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Learner Capstone Panels for Immersing Undergraduates in Mechanisms of Engineering Research

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Conference

2019 ASEE Annual Conference & Exposition

Location

Tampa, Florida

Publication Date

June 15, 2019

Start Date

June 15, 2019

End Date

June 19, 2019

Conference Session

Insights for Teaching ECE Courses - Session I

Tagged Division

Electrical and Computer

Tagged Topic

Diversity

Page Count

12

DOI

10.18260/1-2--33048

Permanent URL

https://peer.asee.org/33048

Download Count

460

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Paper Authors

biography

Soheil Salehi University of Central Florida Orcid 16x16 orcid.org/0000-0001-5998-8795

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Soheil Salehi is a Ph.D. Candidate at the University of Central Florida (UCF) where he received the M.S. degree in Computer Engineering in 2016. He is a Graduate Research Assistant supporting an NSF-sponsored Communications, Circuits, and Sensing-Systems project and has been a Graduate Teaching Assistant in the Department of Electrical and Computer Engineering at UCF from 2014 to 2018. His educational interests span laboratory-based instruction, technology-enabled learning, and feedback-driven formative assessment. He is the founding president of the Student Laureates of STEM Teaching and Learning (SLSTL) Registered Student Organization, which plays an active role in the advancement of Scholarship of Teaching and Learning by providing financial and academic support to graduate and undergraduate students in STEM disciplines. He has credentialed with the Preparing Tomorrow's Faculty Workshop covering evidence-based and emerging teaching methods. He was the recipient of an ACM Design Automation Conference (DAC) dissertation forum grant and the sole recipient of the UCF Excellence by a Graduate Teaching Assistant at the university-level in 2016.

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biography

Ramtin Zand University of Central Florida

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Ramtin Zand received B.Sc. degree in Electrical Engineering in 2010 from IKIU, Iran. He received his M.Sc. degree in Digital Electronics from Sharif University of Technology, Tehran, Iran, in 2012. He is a Ph.D. Candidate in Computer Engineering at the University of Central Florida (UCF), Orlando, FL. His research interests include Machine Learning and Neuromorphic Computing, Emerging Nanoscale Electronics including Spin-based Devices, Reconfigurable and Adaptive Computer Architectures, and Low-Power and Reliability-Aware VLSI Circuits.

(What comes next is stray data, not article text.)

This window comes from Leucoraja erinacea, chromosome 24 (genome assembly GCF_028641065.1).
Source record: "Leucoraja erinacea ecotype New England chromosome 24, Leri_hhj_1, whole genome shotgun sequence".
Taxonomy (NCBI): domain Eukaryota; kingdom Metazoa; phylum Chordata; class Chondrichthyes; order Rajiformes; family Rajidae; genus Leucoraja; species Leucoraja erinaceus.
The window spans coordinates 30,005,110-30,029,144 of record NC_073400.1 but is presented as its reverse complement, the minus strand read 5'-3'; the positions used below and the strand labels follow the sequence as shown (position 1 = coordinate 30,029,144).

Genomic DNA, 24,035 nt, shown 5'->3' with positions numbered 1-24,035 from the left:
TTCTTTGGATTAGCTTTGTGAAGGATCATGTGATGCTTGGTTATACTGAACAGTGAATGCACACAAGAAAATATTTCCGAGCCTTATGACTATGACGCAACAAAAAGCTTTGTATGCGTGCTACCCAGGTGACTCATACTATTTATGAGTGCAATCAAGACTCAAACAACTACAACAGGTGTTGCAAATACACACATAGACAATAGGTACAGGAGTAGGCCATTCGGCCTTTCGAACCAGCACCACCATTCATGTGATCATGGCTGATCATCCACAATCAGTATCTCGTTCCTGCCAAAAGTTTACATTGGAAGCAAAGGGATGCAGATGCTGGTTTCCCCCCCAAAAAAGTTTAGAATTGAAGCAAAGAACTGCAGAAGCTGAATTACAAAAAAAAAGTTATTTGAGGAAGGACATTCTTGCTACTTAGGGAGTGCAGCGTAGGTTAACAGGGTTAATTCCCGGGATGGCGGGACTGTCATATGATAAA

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biography

Ronald F. DeMara P.E. University of Central Florida Orcid 16x16 orcid.org/0000-0001-6864-7255

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Ronald F. DeMara is a Professor in the Department of Electrical and Computer Engineering at the University of Central Florida (UCF), where he has been a full-time faculty member since 1993. His educational research interests focus on classroom instructional technologies and the digitization of STEM assessments. He is Principal Investigator of the NSF Workshop on Digitally-Mediated Team Learning and the organizer of faculty development workshops on Assessment Digitization Innovation and also on Virtualized Active Learning. He has completed over 275 technical and educational publications, 47 funded projects as PI/Co-I, and 22 Ph.D. graduates. He serves as the founding Director of the Evaluation and Proficiency Center (EPC), is an iSTEM Fellow, and the Digital Learning Faculty Fellow at UCF. He received the UCF university-level Scholarship of Teaching and Learning Award twice, Teaching Initiative Program Award four times, Research Initiative Award twice, Excellence in Undergraduate Teaching Award, Advisor of the Year, Distinguished Research Lecturer, Marchioli Collective Impact Award, the Effective Practice Award from Online Learning Consortium, and the Joseph M. Biedenbach Outstanding Engineering Educator Award from IEEE.